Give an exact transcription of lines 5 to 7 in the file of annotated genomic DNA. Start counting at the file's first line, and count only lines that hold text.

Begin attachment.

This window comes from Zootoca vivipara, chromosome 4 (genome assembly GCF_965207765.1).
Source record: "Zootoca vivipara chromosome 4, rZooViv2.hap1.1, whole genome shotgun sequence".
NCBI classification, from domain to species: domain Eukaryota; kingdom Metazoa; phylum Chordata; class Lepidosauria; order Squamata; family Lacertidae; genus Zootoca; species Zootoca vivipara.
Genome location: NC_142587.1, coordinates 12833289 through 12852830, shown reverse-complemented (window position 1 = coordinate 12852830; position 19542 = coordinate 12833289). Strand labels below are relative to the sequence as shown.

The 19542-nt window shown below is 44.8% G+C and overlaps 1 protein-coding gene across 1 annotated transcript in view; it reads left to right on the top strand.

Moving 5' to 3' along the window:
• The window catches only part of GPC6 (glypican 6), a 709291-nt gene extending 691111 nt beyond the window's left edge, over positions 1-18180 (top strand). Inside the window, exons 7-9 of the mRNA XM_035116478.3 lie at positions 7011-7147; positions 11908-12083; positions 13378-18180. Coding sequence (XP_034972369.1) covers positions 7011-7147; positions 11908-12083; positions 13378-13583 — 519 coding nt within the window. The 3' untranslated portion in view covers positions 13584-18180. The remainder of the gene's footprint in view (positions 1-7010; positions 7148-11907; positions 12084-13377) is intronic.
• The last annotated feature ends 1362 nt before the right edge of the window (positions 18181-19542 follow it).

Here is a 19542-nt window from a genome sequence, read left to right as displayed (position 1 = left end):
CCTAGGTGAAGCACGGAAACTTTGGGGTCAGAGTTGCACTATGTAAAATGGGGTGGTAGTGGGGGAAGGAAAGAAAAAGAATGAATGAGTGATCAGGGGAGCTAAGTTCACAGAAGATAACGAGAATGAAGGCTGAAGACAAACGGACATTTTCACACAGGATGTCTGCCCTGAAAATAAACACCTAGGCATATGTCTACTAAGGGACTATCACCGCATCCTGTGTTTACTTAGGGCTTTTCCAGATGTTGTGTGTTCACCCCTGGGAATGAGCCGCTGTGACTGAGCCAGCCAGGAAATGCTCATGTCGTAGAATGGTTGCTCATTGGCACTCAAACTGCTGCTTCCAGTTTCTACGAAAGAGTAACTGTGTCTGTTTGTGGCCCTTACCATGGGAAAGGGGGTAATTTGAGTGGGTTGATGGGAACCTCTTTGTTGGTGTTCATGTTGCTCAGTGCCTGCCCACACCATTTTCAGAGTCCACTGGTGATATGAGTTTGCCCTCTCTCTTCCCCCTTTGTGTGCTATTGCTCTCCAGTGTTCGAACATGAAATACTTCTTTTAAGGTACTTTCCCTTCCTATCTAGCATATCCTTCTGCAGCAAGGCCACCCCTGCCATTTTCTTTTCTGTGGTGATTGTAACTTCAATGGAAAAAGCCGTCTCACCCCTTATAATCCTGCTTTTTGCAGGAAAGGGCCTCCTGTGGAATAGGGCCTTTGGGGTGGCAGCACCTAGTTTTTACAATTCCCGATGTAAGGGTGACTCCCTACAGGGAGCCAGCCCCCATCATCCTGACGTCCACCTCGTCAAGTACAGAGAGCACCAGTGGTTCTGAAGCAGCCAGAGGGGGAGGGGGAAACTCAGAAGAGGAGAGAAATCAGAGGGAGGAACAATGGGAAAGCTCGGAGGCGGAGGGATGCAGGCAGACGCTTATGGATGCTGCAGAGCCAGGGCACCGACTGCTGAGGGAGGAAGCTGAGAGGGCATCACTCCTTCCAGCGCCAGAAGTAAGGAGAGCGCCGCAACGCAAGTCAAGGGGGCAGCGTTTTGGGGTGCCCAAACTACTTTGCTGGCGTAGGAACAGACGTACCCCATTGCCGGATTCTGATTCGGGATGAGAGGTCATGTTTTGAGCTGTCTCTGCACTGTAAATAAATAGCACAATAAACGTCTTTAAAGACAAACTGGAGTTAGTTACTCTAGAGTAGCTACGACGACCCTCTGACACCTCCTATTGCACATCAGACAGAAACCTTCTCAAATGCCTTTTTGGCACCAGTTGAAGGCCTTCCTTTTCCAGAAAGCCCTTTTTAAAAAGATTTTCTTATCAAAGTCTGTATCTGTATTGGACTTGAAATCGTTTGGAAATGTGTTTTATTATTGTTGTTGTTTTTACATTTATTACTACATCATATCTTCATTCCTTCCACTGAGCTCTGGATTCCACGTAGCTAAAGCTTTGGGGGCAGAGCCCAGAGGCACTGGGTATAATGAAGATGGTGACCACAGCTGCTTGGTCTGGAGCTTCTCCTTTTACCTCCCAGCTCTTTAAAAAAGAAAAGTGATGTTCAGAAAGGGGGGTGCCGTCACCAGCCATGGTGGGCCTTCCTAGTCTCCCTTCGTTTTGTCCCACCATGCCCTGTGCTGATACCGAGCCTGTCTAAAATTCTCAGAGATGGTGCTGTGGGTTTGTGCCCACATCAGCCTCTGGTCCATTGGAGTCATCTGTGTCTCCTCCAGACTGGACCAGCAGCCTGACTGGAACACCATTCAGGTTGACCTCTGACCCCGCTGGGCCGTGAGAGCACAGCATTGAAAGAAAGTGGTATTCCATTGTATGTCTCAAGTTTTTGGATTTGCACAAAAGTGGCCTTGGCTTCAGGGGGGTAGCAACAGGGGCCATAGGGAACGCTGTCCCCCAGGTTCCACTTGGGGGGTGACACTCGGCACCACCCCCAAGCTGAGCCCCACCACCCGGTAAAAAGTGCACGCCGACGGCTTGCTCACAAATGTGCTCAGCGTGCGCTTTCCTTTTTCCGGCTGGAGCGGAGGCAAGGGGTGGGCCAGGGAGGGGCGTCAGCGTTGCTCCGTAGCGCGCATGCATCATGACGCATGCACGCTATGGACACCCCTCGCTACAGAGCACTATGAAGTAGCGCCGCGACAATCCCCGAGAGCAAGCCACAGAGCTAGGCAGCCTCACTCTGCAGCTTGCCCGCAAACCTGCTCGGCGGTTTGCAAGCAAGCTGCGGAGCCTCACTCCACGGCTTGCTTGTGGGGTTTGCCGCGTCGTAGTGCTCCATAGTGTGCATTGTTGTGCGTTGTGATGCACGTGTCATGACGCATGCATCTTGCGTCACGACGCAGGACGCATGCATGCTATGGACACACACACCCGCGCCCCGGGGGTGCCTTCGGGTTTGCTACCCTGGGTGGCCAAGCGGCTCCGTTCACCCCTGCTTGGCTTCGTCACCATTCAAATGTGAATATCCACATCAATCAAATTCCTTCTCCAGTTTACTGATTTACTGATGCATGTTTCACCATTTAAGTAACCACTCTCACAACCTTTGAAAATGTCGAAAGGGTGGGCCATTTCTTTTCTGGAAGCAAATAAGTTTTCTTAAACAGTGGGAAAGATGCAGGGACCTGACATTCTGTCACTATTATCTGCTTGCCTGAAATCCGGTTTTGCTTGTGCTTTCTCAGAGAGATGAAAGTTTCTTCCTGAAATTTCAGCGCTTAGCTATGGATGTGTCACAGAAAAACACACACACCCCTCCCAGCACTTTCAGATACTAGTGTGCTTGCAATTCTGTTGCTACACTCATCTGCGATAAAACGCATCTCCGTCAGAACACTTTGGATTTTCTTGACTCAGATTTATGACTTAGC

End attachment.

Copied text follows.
The 19542-nt window shown below is 44.8% G+C and overlaps 1 protein-coding gene across 1 annotated transcript in view; it reads left to right on the top strand.

Moving 5' to 3' along the window:
• The window catches only part of GPC6 (glypican 6), a 709291-nt gene extending 691111 nt beyond the window's left edge, over positions 1-18180 (top strand). Inside the window, exons 7-9 of the mRNA XM_035116478.3 lie at positions 7011-7147; positions 11908-12083; positions 13378-18180. Coding sequence (XP_034972369.1) covers positions 7011-7147; positions 11908-12083; positions 13378-13583 — 519 coding nt within the window. The 3' untranslated portion in view covers positions 13584-18180. The remainder of the gene's footprint in view (positions 1-7010; positions 7148-11907; positions 12084-13377) is intronic.